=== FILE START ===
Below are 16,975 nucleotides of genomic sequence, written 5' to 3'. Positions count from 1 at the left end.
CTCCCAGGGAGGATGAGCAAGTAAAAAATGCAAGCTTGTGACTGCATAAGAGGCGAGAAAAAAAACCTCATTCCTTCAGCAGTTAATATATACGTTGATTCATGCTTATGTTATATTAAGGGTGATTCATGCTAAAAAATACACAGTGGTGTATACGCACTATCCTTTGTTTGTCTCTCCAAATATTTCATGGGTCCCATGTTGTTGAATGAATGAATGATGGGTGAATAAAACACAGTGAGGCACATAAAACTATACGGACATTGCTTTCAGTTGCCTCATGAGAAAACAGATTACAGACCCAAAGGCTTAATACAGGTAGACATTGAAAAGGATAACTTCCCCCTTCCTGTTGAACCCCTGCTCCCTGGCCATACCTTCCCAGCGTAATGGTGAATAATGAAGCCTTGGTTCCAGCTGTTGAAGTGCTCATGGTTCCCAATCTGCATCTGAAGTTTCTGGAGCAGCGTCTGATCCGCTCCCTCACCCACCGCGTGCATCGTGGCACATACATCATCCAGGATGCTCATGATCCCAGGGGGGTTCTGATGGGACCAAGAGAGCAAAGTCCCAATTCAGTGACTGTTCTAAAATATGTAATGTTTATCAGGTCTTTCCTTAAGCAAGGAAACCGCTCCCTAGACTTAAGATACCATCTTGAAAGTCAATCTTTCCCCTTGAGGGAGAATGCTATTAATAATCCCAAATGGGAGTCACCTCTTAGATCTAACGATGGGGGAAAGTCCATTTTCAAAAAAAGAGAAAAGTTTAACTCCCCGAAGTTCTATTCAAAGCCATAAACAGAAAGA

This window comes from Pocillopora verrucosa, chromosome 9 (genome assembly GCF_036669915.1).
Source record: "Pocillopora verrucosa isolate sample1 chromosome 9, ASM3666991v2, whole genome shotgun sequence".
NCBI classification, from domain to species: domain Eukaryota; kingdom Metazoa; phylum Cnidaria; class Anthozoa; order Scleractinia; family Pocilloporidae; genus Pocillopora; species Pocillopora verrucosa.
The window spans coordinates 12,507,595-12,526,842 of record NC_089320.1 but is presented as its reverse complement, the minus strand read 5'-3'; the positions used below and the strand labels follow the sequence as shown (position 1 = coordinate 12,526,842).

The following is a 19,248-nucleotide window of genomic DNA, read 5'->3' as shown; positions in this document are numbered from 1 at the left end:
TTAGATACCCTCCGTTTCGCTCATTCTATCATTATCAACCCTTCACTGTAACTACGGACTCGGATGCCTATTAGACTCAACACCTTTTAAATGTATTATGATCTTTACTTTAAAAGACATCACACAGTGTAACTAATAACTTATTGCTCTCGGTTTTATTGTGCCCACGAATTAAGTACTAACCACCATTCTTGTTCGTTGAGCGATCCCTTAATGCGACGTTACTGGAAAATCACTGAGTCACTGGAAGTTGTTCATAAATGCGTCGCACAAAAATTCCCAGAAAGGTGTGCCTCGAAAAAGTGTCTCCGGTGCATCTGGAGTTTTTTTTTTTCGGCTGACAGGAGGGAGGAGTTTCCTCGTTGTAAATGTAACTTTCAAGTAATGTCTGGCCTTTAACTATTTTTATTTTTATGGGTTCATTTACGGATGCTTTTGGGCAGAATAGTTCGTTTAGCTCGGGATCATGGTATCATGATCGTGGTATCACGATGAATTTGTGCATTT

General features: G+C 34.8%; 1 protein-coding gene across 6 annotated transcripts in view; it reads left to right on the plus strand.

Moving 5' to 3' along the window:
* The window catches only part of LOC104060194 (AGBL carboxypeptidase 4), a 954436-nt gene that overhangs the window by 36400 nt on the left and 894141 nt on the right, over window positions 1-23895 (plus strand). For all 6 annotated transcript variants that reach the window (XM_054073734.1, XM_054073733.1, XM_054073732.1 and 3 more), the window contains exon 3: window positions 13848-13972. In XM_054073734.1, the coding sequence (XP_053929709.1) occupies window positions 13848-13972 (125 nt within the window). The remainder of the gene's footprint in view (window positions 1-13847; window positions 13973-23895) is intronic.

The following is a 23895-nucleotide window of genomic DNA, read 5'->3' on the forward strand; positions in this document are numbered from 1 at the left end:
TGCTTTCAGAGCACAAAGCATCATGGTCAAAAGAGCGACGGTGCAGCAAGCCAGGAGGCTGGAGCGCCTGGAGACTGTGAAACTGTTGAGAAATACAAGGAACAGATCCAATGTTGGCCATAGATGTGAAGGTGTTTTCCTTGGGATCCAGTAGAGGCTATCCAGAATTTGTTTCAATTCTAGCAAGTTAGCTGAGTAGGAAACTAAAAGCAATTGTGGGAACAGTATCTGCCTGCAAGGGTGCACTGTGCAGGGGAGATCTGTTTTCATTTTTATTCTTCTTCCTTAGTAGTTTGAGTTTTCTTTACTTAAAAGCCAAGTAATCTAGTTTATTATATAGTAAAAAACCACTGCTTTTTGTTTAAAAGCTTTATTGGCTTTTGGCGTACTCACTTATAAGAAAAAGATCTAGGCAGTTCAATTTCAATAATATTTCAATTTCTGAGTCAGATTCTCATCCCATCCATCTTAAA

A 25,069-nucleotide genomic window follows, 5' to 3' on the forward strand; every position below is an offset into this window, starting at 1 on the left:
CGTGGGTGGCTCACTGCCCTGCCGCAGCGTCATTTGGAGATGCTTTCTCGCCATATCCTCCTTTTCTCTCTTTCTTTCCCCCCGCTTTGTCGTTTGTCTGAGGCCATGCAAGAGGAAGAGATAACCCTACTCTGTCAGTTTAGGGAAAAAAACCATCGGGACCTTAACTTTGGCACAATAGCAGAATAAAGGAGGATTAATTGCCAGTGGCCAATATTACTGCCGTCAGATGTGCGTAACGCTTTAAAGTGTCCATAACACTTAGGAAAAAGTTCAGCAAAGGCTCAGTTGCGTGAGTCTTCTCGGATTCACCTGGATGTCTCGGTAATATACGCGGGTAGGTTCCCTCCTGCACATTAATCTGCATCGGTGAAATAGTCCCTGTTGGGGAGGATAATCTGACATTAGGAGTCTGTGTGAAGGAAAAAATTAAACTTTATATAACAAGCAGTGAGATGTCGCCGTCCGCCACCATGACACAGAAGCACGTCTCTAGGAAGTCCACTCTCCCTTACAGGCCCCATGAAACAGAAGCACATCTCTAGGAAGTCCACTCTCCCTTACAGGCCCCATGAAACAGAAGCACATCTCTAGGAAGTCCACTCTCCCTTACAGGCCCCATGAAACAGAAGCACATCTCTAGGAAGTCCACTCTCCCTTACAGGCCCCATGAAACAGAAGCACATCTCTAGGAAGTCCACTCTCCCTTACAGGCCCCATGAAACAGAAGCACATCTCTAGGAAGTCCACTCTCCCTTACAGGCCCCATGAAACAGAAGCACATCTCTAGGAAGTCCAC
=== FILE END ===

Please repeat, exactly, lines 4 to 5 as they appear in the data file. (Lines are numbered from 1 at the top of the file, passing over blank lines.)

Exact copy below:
Source record: "Pocillopora verrucosa isolate sample1 chromosome 9, ASM3666991v2, whole genome shotgun sequence".
NCBI classification, from domain to species: domain Eukaryota; kingdom Metazoa; phylum Cnidaria; class Anthozoa; order Scleractinia; family Pocilloporidae; genus Pocillopora; species Pocillopora verrucosa.